Editorial: Reaching Out

Following a swell in the number of student suicides, the Loudoun community is rallying to ensure troubled teens have access to resources that can help them survive. That effort is ongoing in the halls of government and the hallways of public schools.

One extraordinary project grew from the rooms of a special teen center in Middleburg. A Place to Be has long served as a safe haven for teens battling social or mental health struggles. Its staff and students are well aware of the thoughts of helplessness, hopelessness and loneliness that lead to senseless, tragic endings. They have teamed with a mother whose son hanged himself outside his high school less than a year ago to offer teens a message of hope in a way teachers and counselors cannot—through the thundering amps of a rock opera.

The project is extraordinary in another way, too. School administrators have embraced it and made plans to have the show performed in every Loudoun high school over the next 18 months. That’s an unprecedented partnership—and one that just might help save a life.

A theme of the show is that is it never too late to reach out to somebody. The lesson of this project is to not limit the ways you reach out.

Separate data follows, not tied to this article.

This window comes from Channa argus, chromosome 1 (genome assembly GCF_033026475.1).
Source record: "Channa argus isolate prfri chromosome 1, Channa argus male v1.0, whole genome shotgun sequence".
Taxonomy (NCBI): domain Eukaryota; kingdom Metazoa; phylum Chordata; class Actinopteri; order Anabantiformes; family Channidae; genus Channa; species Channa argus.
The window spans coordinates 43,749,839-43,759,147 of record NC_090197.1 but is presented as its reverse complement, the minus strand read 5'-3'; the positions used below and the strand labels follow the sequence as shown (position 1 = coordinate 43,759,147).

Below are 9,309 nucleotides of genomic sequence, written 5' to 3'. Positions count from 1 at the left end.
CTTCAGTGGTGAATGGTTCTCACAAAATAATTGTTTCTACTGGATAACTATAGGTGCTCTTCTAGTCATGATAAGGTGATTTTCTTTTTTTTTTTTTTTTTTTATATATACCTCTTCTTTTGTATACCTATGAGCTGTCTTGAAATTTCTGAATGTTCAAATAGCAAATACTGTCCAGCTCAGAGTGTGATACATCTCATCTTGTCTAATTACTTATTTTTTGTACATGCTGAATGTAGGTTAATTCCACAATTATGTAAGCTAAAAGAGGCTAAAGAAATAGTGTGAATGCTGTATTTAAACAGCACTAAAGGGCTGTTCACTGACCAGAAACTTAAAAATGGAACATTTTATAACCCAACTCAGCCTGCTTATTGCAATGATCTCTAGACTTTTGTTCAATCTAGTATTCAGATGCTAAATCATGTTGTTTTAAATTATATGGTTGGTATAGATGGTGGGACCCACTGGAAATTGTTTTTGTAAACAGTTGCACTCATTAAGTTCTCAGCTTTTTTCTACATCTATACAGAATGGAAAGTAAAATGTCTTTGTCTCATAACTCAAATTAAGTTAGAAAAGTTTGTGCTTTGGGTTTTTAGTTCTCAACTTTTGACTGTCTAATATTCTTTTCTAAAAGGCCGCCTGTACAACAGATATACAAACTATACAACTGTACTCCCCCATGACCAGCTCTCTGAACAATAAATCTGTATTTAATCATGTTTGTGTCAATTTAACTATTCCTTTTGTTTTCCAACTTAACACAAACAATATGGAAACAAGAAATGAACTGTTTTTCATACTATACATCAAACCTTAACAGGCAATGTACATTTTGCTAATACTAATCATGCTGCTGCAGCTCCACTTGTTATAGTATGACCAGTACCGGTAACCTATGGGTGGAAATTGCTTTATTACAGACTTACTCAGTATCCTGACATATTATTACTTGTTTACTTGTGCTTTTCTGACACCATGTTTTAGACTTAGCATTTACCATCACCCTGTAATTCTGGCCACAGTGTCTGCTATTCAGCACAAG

One thought on “Editorial: Reaching Out

  • 2016-11-11 at 1:16 am
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    I attended the meeting with a large crowd of professional at INOVA Hospital this past week and we heard from County and other professionals. Many services are available in the schools, County, private sector The next step is the preventive stage. The question is how do parents read their child’s intentions? A program addressed to Family Awareness is an essential tool that is required to educate not only parents but to bring into the fold the family physician. I left a thought to the group that the medicine cabinet must be monitored so that this is not the easy way for the student to overdose from that easy to reach opportunity.

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